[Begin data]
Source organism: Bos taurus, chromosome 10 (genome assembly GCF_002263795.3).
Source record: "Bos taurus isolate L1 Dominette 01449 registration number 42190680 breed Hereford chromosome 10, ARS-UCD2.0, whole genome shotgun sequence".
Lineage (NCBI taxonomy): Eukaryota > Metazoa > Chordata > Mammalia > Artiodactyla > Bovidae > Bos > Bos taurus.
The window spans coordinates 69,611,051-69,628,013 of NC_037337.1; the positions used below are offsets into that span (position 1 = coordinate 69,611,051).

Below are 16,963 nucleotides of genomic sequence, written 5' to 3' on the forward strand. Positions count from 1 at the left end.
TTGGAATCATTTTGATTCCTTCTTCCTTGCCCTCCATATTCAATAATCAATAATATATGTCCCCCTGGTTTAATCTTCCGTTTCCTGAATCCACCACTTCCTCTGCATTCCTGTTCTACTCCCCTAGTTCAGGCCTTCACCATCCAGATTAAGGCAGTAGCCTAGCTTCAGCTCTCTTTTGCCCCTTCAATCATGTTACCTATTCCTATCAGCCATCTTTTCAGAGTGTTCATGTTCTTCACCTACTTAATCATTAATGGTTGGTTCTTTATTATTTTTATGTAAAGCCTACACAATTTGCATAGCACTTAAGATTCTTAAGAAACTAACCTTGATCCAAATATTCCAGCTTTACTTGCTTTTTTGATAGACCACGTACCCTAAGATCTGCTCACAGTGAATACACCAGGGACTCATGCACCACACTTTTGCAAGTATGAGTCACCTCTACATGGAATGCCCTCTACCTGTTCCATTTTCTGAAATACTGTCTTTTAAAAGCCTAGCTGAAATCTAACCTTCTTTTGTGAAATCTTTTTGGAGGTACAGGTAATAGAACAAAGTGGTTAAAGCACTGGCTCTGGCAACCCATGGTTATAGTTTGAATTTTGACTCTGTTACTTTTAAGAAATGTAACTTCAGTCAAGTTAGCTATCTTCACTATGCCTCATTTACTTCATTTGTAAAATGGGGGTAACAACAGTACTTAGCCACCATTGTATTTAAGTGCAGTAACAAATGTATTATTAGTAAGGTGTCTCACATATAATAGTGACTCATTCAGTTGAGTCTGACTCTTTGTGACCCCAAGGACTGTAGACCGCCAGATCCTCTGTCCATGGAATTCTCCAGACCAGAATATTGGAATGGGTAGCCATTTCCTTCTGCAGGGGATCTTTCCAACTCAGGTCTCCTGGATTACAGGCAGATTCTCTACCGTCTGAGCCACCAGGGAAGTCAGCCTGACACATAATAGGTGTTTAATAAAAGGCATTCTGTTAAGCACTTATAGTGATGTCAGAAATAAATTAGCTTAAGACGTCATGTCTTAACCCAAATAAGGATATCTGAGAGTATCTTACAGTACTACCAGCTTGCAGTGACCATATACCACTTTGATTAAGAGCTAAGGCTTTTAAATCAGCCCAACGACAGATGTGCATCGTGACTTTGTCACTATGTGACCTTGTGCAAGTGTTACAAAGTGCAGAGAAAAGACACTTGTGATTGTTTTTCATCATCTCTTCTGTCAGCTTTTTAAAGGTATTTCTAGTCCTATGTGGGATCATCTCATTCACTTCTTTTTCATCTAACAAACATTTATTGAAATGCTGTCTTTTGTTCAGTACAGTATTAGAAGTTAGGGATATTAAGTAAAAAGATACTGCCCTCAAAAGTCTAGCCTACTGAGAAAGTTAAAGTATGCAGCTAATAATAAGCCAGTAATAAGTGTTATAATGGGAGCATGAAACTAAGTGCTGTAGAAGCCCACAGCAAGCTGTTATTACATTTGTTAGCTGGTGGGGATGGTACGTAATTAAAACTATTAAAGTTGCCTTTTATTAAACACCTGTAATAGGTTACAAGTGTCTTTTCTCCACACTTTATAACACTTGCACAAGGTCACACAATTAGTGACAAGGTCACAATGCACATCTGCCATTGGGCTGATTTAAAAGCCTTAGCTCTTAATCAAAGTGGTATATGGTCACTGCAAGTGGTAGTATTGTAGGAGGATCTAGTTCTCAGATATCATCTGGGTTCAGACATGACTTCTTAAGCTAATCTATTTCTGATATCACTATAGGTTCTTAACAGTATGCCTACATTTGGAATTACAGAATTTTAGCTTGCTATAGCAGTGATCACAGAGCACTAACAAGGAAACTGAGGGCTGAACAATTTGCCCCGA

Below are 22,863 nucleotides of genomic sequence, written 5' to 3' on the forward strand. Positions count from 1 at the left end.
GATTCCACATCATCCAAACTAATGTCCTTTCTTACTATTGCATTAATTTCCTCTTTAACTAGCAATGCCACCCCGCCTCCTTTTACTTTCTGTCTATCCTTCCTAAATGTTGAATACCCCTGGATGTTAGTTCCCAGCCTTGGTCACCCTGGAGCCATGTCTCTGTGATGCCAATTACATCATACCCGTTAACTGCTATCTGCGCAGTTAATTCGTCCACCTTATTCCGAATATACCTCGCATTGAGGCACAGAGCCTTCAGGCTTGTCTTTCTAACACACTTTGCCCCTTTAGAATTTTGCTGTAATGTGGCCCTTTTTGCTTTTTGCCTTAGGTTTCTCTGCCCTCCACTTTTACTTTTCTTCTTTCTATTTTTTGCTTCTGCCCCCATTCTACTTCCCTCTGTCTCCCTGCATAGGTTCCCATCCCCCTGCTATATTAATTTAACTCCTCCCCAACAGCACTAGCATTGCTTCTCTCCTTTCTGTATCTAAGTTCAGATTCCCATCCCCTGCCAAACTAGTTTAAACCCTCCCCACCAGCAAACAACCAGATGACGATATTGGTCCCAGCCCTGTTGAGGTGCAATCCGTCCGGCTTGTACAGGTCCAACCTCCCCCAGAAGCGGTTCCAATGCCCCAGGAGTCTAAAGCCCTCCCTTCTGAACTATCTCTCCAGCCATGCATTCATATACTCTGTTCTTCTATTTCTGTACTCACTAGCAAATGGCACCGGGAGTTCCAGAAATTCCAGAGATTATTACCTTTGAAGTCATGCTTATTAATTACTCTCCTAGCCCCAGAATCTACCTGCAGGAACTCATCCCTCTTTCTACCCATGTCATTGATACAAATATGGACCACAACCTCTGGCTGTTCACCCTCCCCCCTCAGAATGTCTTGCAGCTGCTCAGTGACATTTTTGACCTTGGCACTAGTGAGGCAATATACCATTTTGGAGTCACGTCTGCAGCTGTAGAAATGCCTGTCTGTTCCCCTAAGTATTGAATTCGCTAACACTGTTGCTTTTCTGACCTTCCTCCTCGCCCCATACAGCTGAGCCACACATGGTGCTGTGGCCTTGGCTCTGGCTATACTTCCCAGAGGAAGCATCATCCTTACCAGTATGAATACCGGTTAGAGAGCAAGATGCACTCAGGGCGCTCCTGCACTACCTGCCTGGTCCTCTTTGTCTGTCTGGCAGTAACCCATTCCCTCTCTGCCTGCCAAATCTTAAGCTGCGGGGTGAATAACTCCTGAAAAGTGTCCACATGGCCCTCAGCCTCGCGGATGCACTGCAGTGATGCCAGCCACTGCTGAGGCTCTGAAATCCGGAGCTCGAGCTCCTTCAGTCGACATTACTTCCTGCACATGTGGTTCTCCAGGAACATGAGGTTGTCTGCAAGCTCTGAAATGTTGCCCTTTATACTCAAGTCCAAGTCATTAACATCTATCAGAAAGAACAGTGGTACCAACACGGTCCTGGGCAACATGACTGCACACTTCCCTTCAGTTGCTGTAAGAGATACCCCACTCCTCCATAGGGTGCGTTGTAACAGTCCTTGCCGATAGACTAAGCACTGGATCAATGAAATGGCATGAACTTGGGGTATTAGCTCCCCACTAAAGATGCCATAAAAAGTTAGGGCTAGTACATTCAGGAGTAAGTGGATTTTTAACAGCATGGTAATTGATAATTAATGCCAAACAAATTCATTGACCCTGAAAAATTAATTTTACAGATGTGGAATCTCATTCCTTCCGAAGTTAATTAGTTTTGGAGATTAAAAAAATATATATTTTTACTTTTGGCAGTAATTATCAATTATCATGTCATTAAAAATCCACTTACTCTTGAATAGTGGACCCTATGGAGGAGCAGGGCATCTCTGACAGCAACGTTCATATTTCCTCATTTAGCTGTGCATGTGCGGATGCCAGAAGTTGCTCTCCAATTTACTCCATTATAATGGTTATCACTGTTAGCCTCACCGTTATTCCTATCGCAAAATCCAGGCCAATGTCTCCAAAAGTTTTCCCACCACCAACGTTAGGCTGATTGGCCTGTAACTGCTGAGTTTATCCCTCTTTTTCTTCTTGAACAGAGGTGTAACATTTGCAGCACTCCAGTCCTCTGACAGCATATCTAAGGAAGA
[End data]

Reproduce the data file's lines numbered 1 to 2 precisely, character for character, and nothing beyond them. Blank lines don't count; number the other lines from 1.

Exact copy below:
Source organism: Bos taurus, chromosome 10 (genome assembly GCF_002263795.3).
Source record: "Bos taurus isolate L1 Dominette 01449 registration number 42190680 breed Hereford chromosome 10, ARS-UCD2.0, whole genome shotgun sequence".